The Seven Great Monarchies of the Eastern World; Or the History, Geography and Antiquities of Chaldaea, Assyria, Babylon, Media, Persia, Parthia, and Sassanian or New Persian Empire Volume 2

The Seven Great Monarchies of the Eastern World; Or the History, Geography and Antiquities of Chaldaea, Assyria, Babylon, Media, Persia, Parthia, and Sassanian or New Persian Empire Volume 2

By (author) 

List price: US$38.14

Currently unavailable

Add to wishlist

AbeBooks may have this title (opens in new window).

Try AbeBooks

Description

This historic book may have numerous typos and missing text. Purchasers can download a free scanned copy of the original book (without typos) from the publisher. Not indexed. Not illustrated. 1885 edition. Excerpt: ...of the Persian dominion in every province that had been conquered. According to Herodotus, the single country of Egypt contained, in his day. a standing army of 120,000 Persians;"0 and. although this was no doubt an exceptional case, Egypt being more prone to revolt than any other satrapy, '41 yet there is abundant evidence that elsewhere, in almost every part of the Empire, large bodies of troops were regularly maintained; troops which are always characterized as "Persians." 5" We may suspect that under the name were included the kindred nation of the Modes, and perhaps some other Arian races, as the Hyrcanians, and the Bactrians, for it is difficult to conceive that such a country as Persia Proper could alone have kept up the military force which the Empire required for its preservation; but to whatever extent the standing army was supplemented from these sources, Persia must still have furnished the bulk of it; and the demands of this service must have absorbed, at the very least, one third if not one half of the adult male population. For trade and commerce the Persians were wont to express extreme contempt.144 The richer classes made it their boast that they neither bought nor sold, " being supplied (we must suppose) from their estates, and by their slaves and dependents, with all that they needed for the common purposes of life. Persians of the middle rank would condescend to buy, but considered it beneath them to sell; while only the very lowest and poorest were actual artisans and traders. Shops were banished from the more public parts of the towns;M" and thus such commercial transactions as took place were veiled in what was regarded as a decent obscurity. The reason assigned for this low estimation of trade...show more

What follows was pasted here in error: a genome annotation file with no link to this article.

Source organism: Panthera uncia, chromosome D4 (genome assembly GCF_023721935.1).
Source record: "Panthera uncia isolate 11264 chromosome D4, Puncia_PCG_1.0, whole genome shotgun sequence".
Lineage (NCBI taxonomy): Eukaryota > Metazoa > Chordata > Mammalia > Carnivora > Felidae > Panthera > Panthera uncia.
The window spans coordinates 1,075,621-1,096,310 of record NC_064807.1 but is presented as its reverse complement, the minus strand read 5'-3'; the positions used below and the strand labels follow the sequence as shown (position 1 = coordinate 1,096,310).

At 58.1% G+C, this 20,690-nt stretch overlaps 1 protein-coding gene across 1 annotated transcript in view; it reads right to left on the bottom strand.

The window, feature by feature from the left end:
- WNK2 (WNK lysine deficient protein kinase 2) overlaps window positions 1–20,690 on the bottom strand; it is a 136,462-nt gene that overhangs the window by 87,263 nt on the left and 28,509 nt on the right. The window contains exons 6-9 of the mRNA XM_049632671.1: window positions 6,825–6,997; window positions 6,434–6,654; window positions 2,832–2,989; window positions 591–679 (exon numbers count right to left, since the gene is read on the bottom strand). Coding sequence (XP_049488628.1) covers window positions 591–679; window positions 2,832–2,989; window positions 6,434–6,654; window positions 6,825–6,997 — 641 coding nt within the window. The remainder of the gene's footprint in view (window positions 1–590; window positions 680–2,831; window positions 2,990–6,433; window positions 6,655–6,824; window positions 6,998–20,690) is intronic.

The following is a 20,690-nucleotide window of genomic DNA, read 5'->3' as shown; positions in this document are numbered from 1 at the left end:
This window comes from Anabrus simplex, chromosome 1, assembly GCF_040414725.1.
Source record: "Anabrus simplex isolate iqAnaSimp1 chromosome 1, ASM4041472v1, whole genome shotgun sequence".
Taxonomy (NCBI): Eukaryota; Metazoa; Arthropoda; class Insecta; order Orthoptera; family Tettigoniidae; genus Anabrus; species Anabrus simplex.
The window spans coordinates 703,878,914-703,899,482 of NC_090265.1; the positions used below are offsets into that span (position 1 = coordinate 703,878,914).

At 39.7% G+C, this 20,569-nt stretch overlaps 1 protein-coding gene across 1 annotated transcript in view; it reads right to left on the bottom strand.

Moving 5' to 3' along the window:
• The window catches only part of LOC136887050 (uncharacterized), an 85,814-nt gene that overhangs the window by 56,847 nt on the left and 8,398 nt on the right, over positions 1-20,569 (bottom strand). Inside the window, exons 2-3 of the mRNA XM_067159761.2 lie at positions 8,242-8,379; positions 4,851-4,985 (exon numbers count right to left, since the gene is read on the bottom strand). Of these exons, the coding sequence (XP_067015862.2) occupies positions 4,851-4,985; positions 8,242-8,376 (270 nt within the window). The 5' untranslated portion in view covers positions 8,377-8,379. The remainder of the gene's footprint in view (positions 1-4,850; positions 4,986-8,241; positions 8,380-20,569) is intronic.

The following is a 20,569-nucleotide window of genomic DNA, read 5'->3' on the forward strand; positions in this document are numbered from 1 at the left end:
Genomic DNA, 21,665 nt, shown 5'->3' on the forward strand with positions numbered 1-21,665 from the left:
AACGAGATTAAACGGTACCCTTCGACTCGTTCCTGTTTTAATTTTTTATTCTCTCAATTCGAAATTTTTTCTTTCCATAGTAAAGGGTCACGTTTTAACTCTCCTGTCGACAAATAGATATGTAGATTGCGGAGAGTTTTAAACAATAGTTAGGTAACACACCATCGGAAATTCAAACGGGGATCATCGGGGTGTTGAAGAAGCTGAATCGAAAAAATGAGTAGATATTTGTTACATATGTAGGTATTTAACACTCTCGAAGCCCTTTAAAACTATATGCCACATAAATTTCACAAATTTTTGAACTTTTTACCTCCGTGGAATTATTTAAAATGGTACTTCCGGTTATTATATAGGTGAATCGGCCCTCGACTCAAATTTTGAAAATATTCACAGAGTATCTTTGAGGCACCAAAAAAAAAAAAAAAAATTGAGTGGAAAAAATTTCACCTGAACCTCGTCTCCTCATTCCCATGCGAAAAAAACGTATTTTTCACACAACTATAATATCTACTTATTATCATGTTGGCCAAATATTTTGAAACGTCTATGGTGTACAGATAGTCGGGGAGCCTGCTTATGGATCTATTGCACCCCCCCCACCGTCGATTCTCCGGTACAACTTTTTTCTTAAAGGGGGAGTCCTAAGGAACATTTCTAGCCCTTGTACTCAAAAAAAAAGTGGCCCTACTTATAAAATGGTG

Product details

  • Paperback | 304 pages
  • 189 x 246 x 16mm | 544g
  • Rarebooksclub.com
  • Miami Fl, United States
  • English
  • black & white illustrations
  • 123660847X
  • 9781236608475